Does hand-behind-back range of motion accurately reflect shoulder internal rotation range of motion?
KA Ginn
, ML Cohen, RD Herbert

Introduction: Shoulder internal rotation (IR) range of motion (ROM) is commonly assessed by a method whereby the hand is placed behind the back and the distance reached by the tip of the extended thumb is recorded. This indirect method of measuring shoulder IR ROM is part of the standardised shoulder assessment adopted by the American Shoulder and Elbow Surgeons (Richards et al 1994).

Purpose of research: The aim of this study was to assess the validity of measuring active IR ROM using the indirect hand-behind-back (HBB) ROM method in subjects with shoulder pain of mechanical origin.

Methods: One hundred and thirty-seven subjects with unilateral shoulder pain were recruited. Seventy-seven subjects had decreased abduction and/or flexion ROM accompanying their shoulder pain and 60 subjects had a painful arc of abduction and/or flexion motion but retained full ROM.  Hand-behind-back ROM was determined by measuring the distance between T1 spinous process and the radial styloid process with a tape measure.  Active shoulder IR ROM was measured using photography in supine in 45° or 90° abduction.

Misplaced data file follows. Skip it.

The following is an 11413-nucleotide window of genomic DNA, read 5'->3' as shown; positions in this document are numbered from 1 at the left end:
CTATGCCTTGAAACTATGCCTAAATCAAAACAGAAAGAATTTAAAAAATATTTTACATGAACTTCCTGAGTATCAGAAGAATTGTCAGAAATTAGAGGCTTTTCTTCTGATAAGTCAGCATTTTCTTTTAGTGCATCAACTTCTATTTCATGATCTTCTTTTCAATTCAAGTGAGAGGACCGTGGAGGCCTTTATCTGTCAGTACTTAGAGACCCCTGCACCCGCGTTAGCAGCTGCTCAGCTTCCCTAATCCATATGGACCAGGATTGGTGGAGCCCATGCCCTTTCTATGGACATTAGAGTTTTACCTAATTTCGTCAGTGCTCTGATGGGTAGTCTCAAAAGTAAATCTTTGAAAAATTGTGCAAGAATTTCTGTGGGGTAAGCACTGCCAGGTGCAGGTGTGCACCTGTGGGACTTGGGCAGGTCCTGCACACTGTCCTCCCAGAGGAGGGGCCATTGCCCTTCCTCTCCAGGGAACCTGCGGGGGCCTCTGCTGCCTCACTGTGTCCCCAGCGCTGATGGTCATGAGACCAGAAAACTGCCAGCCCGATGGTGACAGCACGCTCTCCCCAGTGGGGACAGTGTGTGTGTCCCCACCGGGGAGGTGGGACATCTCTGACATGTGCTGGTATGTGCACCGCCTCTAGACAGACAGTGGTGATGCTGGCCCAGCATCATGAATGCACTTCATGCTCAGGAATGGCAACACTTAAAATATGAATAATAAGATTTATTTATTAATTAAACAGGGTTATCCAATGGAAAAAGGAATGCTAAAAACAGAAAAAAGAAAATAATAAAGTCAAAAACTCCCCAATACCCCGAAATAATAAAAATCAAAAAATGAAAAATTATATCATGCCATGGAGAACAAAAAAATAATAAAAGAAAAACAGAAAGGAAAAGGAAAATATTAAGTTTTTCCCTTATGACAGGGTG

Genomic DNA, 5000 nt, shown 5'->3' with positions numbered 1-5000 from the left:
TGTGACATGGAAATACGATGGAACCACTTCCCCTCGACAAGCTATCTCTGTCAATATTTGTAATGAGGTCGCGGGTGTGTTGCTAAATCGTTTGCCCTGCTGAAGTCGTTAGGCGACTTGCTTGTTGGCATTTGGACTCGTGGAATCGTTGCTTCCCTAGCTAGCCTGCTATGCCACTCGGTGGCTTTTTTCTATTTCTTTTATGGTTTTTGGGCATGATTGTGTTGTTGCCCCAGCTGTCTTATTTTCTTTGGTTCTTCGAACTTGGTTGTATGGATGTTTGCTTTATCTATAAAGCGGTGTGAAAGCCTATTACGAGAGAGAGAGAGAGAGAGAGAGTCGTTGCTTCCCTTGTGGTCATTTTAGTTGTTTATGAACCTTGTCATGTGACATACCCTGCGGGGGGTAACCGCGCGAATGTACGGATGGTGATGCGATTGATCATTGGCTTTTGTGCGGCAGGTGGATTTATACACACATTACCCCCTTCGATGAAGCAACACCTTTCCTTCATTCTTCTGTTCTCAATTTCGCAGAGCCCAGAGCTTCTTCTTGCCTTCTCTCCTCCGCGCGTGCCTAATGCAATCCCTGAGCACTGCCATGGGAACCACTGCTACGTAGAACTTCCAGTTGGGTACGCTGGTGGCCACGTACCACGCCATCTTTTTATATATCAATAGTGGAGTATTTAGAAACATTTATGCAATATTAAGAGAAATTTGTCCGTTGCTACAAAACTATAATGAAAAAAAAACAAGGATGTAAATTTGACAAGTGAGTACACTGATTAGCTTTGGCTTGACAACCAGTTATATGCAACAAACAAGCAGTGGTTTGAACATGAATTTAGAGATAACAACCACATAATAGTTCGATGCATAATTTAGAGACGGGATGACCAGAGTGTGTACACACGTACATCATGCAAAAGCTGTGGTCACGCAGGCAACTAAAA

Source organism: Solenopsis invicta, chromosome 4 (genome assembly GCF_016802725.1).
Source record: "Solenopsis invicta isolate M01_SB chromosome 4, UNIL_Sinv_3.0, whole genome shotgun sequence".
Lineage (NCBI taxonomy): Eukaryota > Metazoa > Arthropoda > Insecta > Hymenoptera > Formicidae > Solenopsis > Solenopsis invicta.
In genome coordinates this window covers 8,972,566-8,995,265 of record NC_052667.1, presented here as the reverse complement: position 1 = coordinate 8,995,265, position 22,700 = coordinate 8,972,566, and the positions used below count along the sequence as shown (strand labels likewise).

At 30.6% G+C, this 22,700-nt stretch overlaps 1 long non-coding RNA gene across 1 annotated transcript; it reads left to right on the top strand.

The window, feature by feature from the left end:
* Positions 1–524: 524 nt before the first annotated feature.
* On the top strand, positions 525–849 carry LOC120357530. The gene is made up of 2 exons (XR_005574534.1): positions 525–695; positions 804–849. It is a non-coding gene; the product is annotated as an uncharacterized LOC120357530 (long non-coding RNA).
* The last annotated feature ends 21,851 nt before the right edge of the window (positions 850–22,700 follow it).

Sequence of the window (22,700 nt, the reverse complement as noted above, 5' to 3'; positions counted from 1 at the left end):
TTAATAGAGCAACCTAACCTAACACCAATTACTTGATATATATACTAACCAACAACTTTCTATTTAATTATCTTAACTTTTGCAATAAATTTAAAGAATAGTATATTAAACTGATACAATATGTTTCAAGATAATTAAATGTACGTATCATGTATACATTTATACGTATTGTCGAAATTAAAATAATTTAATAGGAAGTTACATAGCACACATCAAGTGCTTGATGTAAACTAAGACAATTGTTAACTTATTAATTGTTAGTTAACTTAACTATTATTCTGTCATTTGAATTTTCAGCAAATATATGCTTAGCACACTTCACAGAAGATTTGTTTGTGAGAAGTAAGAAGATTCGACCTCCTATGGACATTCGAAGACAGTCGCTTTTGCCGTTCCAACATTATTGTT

Results: Correlation co-efficients adjusted for measurement error were calculated.  Hand-behind-back ROM demonstrated only a low to moderate correlation with active shoulder IR ROM with Pearson’s r values ranging from 0.41 to 0.56.  

Conclusion: Active HBB ROM is not an accurate method of measuring active shoulder IR ROM in patients with shoulder pain.

Clinical implications: These results suggest that it is not valid to make clinical decisions based on the assumption that HBB ROM accurately reflects IR ROM in patients with shoulder pain with and without accompanying stiffness.  This assumption may be contributing to inaccurate diagnoses and the implementation of inappropriate treatment strategies.


Richards R, Bigliani L, Gartsman G, Iannotti J and Zuckerman J. A standardised method for the assessment of shoulder function. J Shoulder Elbow Surg 1994;3:347-52.